Fall is one of my favorite times to ride a bike. Any bike ride just seems better with crisp air, falling leaves, blue skies, and cool air. The other day Kalden and I got in a fun adventure around Telluride on our mountain bikes. Pictures seem better than words. First on the Sunshine Trail… Down to Illium Road… Stopping to read about the Galloping Goose… Taking a break on the Galloping Goose Trail… Finishing up on the Valley Floor Trail… Hope to get in a few more days like this before the real snow starts!
Sometimes even when a child is passionate about cycling they have moments, or even months, when they just don’t want to ride. They still love the sport but for some reason the motivation is not there. This happened with our 8 year old son recently. While it might not be the most complex parenting issue you ever face, it’s important to recognize the cause and respond appropriately. For me it was a balance of letting go (for a while) and then applying some motivational tactics. Letting Go Last November our son told us he needed a break from cycling. This happened around the same
On Saturday four of us Moms did a big mountain bike ride in Crested Butte. It involved 3 trails (401, Snodgrass, and Lupine and we did a road start and finish from camp). It was just what I needed on many levels and great training for the Breck Epic coming up in 3 weeks. After logging 37 miles we returned to camp. It was in that moment I realized the huge difference between women’s cycling and mom’s cycling (aka Velo Moms). As we rolled into camp exhausted, and some of us a little bruised, it was not time to kick back and rest. It was
I remember when I was a kid, going out on my bike and pretending to be a pro racer. I’d head out on my road bike and I’d be Greg LeMond racing Bernard Hinault up alpe d’huez. I’d be thinking through tactics in my head, “send my teammate to attack to soften him up then I attack to take the stage win!” Those were fun days full of boundless energy and I looked up to those guys and wanted to emulate their riding as much as possible. I see that in my son Kalden as well, he loves to pretend. We can’t even ride to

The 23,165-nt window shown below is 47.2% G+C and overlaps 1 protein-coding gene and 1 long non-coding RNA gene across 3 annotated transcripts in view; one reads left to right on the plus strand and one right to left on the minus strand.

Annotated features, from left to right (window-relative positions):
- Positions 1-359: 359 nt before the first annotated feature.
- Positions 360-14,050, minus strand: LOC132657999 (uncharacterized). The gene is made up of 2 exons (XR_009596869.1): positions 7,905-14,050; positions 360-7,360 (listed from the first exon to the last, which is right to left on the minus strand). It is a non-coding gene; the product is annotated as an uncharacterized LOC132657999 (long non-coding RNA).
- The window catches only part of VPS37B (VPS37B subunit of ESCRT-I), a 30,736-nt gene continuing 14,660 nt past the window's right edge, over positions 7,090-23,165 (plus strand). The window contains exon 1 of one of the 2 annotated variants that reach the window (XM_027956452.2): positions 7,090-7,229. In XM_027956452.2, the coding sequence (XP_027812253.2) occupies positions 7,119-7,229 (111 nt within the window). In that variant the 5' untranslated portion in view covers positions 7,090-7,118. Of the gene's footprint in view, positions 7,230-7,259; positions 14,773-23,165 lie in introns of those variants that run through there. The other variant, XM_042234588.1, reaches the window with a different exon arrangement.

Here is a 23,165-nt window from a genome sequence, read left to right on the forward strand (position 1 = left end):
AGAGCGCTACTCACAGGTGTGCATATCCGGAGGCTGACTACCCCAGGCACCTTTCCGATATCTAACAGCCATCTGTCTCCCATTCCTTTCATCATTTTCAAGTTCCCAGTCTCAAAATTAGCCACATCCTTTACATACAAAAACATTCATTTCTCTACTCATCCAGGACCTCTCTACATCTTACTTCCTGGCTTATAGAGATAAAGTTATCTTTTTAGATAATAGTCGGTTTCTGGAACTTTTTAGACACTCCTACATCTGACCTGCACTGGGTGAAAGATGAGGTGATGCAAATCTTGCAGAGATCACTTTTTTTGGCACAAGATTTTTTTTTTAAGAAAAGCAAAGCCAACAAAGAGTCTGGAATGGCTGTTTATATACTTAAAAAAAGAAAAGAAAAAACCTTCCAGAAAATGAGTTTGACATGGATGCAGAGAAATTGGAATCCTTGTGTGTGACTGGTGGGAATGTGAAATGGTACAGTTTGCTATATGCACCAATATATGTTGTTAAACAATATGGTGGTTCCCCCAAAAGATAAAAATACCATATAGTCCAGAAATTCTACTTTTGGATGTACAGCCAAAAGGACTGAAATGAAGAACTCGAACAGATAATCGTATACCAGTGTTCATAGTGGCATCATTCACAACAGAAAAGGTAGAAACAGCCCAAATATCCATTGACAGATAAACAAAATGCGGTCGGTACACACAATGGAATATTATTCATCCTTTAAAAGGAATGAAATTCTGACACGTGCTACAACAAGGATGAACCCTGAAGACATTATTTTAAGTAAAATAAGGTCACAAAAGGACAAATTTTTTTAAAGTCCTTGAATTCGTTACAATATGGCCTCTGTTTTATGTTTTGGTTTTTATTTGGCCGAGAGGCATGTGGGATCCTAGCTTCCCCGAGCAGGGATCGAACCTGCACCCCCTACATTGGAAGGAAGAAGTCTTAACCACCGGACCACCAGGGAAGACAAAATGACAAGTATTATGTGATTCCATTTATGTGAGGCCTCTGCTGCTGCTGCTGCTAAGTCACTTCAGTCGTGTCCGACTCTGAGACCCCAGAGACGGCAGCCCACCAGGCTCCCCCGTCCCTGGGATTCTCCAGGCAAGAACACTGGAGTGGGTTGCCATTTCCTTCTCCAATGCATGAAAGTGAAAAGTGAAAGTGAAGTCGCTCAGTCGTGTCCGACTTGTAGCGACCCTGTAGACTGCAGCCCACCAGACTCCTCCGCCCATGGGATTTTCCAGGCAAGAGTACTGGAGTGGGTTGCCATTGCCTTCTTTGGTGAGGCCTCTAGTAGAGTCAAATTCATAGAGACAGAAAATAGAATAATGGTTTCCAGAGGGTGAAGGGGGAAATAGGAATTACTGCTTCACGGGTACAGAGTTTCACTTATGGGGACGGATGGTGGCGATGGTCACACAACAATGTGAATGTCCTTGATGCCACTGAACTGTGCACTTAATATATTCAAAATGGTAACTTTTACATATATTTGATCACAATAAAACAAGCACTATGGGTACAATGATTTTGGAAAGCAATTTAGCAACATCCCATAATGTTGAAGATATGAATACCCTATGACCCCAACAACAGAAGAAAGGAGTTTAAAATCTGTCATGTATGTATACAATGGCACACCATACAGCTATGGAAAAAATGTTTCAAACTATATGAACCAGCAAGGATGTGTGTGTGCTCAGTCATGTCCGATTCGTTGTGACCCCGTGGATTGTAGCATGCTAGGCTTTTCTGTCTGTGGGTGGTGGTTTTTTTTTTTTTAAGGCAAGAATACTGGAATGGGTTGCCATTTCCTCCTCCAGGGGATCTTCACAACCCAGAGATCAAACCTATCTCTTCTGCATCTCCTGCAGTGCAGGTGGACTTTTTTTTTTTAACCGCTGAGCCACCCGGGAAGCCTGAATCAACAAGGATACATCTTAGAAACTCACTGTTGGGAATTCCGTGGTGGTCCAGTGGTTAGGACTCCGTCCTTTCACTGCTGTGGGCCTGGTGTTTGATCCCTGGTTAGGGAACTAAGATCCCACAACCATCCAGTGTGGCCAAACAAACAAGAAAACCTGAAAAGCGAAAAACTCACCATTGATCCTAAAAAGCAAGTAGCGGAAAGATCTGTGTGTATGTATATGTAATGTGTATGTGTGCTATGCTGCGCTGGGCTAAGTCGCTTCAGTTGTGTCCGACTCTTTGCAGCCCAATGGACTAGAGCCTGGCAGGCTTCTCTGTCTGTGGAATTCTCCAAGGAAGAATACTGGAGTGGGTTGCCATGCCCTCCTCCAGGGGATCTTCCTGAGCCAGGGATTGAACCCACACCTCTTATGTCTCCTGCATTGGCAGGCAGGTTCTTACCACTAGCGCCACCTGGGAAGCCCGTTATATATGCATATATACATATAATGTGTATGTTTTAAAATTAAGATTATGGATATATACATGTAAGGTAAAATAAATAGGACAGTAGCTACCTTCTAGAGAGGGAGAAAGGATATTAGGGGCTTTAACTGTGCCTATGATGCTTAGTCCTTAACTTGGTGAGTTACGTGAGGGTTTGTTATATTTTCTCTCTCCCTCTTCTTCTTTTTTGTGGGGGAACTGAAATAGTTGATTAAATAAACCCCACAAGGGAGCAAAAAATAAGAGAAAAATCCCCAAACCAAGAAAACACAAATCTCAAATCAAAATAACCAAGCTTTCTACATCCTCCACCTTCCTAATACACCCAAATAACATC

On March 28th we found ourselves in Sedona, Arizona. We weren’t supposed to be there, we were supposed to be wrapping up our 3 months in Sayulita, Mexico. But exactly a month earlier our sweet two year old son Axel was suddenly and tragically killed. It’s hard to visit a beautiful place when you are missing a part of your family. Axel’s death was raw and we were deep in grief. We could have stayed home letting the time pass but that didn’t feel right for us. We needed to gather belongings in Phoenix that we left there in December. So we decided that instead
I was a pretty normal kid growing up; using my bike to rip around the neighborhood and playing some teams sports like lacrosse and basketball. Then when I turned 15, I discovered cycling. The best thing about cycling is it’s an 100% participation sport. Even if you’re on a team you are out on the course for the entire race giving it your all. There is no sitting on the bench to give another kid a chance to play…ever. No time to get bored or sit around and not get all that energy to good use. Those last two points are important in today’s environment,
Our 8yr old Kalden LOVES to road bike. We got him a Scott Speedster 24″ road bike last year and he was off and riding with a huge smile immediately. Road bikes have always been my first choice and with me spending a lot of time on mine and always having the Spring Classics or one of the Grand Tours on watching it with him, it was natural for him to want to join in the fun. Rewinding to last year when Kalden was 7 we knew he was skilled enough to handle a 24″ road bike. Our concern was his maturity and understanding of